Therapist Starts Bedtime Story Series Read by Black Men Featuring Books With Black Children – NBC Los Angeles

on Jun19
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As many deal with intense emotions during civil unrest and a pandemic, a Long Beach family therapist was looking for a way to connect with kids who might be cooped up at home and seeing disturbing images on television, so he started reading bedtime stories online featuring children of color.

Every Wednesday night at 7 p.m., children are tuning in to a new online series called “Night Night” where African American men read bedtime stories featuring children of color.

The series is the brain child of Long Beach family therapist Brad Scott.

While brad reads, his dad plays relaxing jazz guitar in the background so kids can settle in for story time.

Scott says as a kid, he fell in love with books after attending readings at the Long Beach public library.

“How important it was for me to have Black men read to me, even though there was only a few times that Black men showed up to read, it was just important to see them be silly and engage with us ask kids,” he said.

Meena Harris, the founder and CEO of Phenomenal Woman Action Campaign, wants her new children’s book, “Kamala and Maya’s Big Idea,” to teach children how to use their voices. The book was based on her famous aunt, Sen. Kamala Harris, and her mother Maya Harris.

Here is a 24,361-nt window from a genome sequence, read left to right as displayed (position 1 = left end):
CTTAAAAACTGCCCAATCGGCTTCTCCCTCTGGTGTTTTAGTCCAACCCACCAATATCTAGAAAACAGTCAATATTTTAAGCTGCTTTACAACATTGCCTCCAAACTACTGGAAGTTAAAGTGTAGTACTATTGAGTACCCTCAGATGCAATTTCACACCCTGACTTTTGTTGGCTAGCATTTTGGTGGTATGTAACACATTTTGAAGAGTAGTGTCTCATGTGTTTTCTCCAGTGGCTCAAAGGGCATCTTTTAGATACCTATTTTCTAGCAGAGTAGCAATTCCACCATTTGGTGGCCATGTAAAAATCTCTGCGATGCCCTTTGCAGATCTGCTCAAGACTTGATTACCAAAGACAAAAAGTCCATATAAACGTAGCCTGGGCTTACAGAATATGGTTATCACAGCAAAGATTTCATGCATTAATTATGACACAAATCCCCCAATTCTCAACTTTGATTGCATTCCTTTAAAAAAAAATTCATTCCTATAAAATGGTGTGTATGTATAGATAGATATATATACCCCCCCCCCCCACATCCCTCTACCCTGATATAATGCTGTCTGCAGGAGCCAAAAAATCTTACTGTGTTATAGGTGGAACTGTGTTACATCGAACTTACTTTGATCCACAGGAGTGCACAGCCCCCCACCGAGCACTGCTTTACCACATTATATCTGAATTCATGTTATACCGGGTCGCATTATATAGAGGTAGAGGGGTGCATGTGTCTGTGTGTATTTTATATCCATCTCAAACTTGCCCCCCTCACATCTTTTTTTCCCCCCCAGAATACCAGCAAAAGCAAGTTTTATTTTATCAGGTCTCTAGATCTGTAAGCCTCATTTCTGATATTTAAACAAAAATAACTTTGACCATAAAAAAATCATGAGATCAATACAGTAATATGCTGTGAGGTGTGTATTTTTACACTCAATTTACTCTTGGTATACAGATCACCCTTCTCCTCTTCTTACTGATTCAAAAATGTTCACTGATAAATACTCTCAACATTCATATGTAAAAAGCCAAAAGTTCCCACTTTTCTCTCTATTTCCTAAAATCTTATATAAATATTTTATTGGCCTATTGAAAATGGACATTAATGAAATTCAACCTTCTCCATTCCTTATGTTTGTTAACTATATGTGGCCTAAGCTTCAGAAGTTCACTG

“It’s very relaxing and helps you go to sleep faster,” said 6-year-old Kori Thompson from Altadena.

She tunes in with her cousin Syndey Terry.

Scott enlisted his friends to help with the readings, hoping to give children more positive Black male role models to look up to.

“I really want kids to see powerful Black men reading these children’s books. We’re in the community, and we’re also here for them,” he said.

Stories about Black children read by Black men is a hit with moms like Kyva Bryant.

“Especially given the current climate, and the negativity that Black men have received for many years,” she said.

Little Kori says she learned something new by tuning in to the “Night Night” series.

“Black people could also be in books! Everybody can be in every kind of book no matter if they look like you or if they don’t look like you!” she said.

If you’d like to sign up for Wednesday evening bedtime stories, go here.



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